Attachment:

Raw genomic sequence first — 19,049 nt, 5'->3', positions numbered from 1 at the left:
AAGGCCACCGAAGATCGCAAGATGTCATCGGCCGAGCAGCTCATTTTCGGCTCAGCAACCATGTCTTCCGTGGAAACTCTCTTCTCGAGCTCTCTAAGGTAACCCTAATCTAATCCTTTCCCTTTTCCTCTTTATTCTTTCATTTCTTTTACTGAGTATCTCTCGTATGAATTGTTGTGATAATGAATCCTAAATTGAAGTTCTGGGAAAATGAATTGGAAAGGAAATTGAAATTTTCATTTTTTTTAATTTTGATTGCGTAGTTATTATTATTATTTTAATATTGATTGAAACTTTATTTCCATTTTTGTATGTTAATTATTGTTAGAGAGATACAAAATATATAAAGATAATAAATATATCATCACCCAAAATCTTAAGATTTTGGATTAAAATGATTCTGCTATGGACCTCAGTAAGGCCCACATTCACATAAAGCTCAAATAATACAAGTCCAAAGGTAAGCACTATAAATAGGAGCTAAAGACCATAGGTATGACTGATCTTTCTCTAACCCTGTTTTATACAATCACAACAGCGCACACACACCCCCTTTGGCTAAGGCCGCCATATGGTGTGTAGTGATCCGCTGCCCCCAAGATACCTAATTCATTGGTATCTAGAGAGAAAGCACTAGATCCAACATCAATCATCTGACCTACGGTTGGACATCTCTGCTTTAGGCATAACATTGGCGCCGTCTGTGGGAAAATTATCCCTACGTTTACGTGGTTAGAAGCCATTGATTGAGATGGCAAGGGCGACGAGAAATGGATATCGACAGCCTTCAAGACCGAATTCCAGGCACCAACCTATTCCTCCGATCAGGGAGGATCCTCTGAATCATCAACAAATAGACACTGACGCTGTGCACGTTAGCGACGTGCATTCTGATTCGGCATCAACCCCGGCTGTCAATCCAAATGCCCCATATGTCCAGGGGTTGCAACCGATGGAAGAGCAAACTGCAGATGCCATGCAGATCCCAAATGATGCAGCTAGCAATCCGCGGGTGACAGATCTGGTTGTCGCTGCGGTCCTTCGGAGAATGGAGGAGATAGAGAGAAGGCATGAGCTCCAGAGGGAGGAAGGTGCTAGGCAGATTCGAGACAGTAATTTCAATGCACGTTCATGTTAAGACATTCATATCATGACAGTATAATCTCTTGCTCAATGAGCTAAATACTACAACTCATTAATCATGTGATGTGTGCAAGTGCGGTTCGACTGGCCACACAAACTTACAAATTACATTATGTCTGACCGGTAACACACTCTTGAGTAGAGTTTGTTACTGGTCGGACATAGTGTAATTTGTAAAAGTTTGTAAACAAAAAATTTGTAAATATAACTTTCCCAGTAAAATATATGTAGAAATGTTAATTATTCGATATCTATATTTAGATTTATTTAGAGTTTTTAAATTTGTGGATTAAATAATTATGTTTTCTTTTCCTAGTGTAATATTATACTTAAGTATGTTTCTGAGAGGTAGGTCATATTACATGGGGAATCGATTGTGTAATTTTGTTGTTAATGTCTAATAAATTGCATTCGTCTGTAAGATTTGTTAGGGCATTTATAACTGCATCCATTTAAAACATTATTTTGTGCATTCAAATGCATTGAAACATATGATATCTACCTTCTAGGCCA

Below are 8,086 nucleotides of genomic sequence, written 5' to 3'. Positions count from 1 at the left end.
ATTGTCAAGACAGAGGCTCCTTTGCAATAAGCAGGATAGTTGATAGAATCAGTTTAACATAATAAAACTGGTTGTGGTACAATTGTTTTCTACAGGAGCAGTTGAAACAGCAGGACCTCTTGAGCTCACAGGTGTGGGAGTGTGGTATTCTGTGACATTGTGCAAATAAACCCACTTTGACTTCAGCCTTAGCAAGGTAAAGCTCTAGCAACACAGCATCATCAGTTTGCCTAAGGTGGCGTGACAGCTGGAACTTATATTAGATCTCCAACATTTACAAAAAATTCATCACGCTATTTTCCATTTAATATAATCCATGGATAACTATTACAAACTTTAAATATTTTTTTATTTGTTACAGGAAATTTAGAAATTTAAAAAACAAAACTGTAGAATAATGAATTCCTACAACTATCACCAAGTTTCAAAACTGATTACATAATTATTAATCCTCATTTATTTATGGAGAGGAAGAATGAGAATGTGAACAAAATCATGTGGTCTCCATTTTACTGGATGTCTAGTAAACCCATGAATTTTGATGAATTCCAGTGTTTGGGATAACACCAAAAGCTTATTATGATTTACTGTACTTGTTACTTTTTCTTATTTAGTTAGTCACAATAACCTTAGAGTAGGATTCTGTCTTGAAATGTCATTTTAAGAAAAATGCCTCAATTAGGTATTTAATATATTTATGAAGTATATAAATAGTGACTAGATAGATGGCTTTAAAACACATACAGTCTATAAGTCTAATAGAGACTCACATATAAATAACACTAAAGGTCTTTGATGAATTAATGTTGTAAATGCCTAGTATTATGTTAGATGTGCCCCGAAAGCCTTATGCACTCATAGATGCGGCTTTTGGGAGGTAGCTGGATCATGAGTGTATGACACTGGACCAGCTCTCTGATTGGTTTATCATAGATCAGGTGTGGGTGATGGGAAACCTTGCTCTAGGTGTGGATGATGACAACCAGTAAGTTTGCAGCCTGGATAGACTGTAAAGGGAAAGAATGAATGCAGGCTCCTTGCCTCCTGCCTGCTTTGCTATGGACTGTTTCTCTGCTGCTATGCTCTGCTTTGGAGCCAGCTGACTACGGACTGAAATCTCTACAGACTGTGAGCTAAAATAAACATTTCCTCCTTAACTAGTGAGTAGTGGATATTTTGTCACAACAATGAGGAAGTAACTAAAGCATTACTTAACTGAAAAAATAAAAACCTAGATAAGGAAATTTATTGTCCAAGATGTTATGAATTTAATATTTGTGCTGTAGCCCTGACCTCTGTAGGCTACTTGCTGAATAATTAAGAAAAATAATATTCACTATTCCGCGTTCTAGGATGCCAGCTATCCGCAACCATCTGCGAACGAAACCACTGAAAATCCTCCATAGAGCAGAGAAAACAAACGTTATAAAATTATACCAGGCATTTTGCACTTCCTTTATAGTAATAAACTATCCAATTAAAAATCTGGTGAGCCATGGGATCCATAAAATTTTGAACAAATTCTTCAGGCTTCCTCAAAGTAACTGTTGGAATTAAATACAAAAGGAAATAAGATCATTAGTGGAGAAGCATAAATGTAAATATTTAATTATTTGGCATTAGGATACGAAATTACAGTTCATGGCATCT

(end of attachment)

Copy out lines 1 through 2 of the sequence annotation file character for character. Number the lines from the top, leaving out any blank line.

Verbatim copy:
Raw genomic sequence first — 19,049 nt, 5'->3', positions numbered from 1 at the left:
AAGGCCACCGAAGATCGCAAGATGTCATCGGCCGAGCAGCTCATTTTCGGCTCAGCAACCATGTCTTCCGTGGAAACTCTCTTCTCGAGCTCTCTAAGGTAACCCTAATCTAATCCTTTCCCTTTTCCTCTTTATTCTTTCATTTCTTTTACTGAGTATCTCTCGTATGAATTGTTGTGATAATGAATCCTAAATTGAAGTTCTGGGAAAATGAATTGGAAAGGAAATTGAAATTTTCATTTTTTTTAATTTTGATTGCGTAGTTATTATTATTATTTTAATATTGATTGAAACTTTATTTCCATTTTTGTATGTTAATTATTGTTAGAGAGATACAAAATATATAAAGATAATAAATATATCATCACCCAAAATCTTAAGATTTTGGATTAAAATGATTCTGCTATGGACCTCAGTAAGGCCCACATTCACATAAAGCTCAAATAATACAAGTCCAAAGGTAAGCACTATAAATAGGAGCTAAAGACCATAGGTATGACTGATCTTTCTCTAACCCTGTTTTATACAATCACAACAGCGCACACACACCCCCTTTGGCTAAGGCCGCCATATGGTGTGTAGTGATCCGCTGCCCCCAAGATACCTAATTCATTGGTATCTAGAGAGAAAGCACTAGATCCAACATCAATCATCTGACCTACGGTTGGACATCTCTGCTTTAGGCATAACATTGGCGCCGTCTGTGGGAAAATTATCCCTACGTTTACGTGGTTAGAAGCCATTGATTGAGATGGCAAGGGCGACGAGAAATGGATATCGACAGCCTTCAAGACCGAATTCCAGGCACCAACCTATTCCTCCGATCAGGGAGGATCCTCTGAATCATCAACAAATAGACACTGACGCTGTGCACGTTAGCGACGTGCATTCTGATTCGGCATCAACCCCGGCTGTCAATCCAAATGCCCCATATGTCCAGGGGTTGCAACCGATGGAAGAGCAAACTGCAGATGCCATGCAGATCCCAAATGATGCAGCTAGCAATCCGCGGGTGACAGATCTGGTTGTCGCTGCGGTCCTTCGGAGAATGGAGGAGATAGAGAGAAGGCATGAGCTCCAGAGGGAGGAAGGTGCTAGGCAGATTCGAGACAGTAATTTCAATGCACGTTCATGTTAAGACATTCATATCATGACAGTATAATCTCTTGCTCAATGAGCTAAATACTACAACTCATTAATCATGTGATGTGTGCAAGTGCGGTTCGACTGGCCACACAAACTTACAAATTACATTATGTCTGACCGGTAACACACTCTTGAGTAGAGTTTGTTACTGGTCGGACATAGTGTAATTTGTAAAAGTTTGTAAACAAAAAATTTGTAAATATAACTTTCCCAGTAAAATATATGTAGAAATGTTAATTATTCGATATCTATATTTAGATTTATTTAGAGTTTTTAAATTTGTGGATTAAATAATTATGTTTTCTTTTCCTAGTGTAATATTATACTTAAGTATGTTTCTGAGAGGTAGGTCATATTACATGGGGAATCGATTGTGTAATTTTGTTGTTAATGTCTAATAAATTGCATTCGTCTGTAAGATTTGTTAGGGCATTTATAACTGCATCCATTTAAAACATTATTTTGTGCATTCAAATGCATTGAAACATATGATATCTACCTTCTAGGCCA